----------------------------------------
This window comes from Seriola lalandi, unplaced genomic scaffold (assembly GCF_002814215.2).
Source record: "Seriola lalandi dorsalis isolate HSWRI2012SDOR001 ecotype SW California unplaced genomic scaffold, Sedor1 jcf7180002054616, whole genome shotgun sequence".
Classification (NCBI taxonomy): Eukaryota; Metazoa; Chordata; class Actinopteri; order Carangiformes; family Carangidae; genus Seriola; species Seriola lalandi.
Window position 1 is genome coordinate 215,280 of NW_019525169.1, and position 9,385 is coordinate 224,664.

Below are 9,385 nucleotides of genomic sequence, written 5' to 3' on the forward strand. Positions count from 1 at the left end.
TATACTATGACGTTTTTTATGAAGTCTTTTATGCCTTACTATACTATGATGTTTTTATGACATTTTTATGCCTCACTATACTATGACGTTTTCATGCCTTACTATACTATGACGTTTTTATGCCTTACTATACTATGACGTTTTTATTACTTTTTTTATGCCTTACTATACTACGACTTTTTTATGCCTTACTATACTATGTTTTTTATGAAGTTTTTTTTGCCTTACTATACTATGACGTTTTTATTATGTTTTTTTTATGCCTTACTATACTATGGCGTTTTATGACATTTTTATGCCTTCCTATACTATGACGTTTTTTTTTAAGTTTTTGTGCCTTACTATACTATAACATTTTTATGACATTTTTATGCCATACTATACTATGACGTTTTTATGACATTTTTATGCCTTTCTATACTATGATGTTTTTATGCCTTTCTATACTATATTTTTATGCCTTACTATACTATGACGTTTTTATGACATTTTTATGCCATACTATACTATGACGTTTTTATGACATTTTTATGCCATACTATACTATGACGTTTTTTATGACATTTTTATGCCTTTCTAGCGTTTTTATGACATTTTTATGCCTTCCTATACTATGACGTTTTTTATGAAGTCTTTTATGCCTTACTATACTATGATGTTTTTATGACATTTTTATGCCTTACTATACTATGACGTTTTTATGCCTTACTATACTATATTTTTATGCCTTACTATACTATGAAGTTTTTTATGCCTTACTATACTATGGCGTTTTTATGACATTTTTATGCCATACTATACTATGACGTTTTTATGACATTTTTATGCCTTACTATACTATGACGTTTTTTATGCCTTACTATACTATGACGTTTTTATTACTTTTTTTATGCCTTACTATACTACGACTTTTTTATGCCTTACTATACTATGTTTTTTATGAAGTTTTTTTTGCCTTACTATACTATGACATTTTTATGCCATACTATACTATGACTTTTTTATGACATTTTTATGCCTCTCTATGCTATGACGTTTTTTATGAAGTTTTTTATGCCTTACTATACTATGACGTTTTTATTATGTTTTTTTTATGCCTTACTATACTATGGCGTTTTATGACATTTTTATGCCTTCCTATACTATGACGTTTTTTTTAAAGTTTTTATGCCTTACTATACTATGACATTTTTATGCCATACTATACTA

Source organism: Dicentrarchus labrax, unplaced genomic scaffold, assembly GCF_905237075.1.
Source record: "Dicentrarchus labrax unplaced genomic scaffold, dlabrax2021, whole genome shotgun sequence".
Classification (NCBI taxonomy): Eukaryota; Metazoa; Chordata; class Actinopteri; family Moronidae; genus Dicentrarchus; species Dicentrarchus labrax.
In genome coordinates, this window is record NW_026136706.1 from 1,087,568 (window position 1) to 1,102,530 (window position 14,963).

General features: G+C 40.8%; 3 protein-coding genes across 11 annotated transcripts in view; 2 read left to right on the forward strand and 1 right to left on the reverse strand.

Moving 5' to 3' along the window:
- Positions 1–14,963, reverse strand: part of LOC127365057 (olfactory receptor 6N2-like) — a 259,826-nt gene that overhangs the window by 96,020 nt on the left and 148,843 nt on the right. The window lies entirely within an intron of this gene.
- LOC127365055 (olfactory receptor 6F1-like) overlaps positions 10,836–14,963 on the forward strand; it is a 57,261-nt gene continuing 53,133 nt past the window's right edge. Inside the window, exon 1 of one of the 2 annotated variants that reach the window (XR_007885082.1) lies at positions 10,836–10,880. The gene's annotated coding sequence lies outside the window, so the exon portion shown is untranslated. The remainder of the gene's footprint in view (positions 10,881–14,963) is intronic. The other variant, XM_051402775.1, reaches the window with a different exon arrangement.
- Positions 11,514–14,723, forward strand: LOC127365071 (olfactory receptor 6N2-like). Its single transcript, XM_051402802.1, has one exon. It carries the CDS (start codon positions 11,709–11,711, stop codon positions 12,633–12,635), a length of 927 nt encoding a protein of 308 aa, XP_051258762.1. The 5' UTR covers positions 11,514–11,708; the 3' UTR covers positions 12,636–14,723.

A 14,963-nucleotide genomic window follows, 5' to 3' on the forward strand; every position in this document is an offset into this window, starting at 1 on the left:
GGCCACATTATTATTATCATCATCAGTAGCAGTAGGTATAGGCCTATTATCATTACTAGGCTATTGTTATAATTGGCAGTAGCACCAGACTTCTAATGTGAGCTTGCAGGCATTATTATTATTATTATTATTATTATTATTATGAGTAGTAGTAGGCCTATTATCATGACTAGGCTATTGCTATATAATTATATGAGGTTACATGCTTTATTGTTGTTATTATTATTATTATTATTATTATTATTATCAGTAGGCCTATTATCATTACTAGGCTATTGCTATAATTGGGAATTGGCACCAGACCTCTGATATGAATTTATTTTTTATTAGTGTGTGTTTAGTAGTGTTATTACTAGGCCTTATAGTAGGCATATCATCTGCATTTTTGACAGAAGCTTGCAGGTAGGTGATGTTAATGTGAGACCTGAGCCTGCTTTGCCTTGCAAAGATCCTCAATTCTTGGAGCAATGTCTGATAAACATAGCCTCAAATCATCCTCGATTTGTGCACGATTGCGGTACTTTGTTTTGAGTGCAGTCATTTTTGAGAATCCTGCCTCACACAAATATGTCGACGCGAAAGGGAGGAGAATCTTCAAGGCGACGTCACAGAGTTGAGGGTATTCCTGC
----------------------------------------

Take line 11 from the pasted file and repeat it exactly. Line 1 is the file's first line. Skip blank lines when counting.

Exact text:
General features: G+C 40.8%; 3 protein-coding genes across 11 annotated transcripts in view; 2 read left to right on the forward strand and 1 right to left on the reverse strand.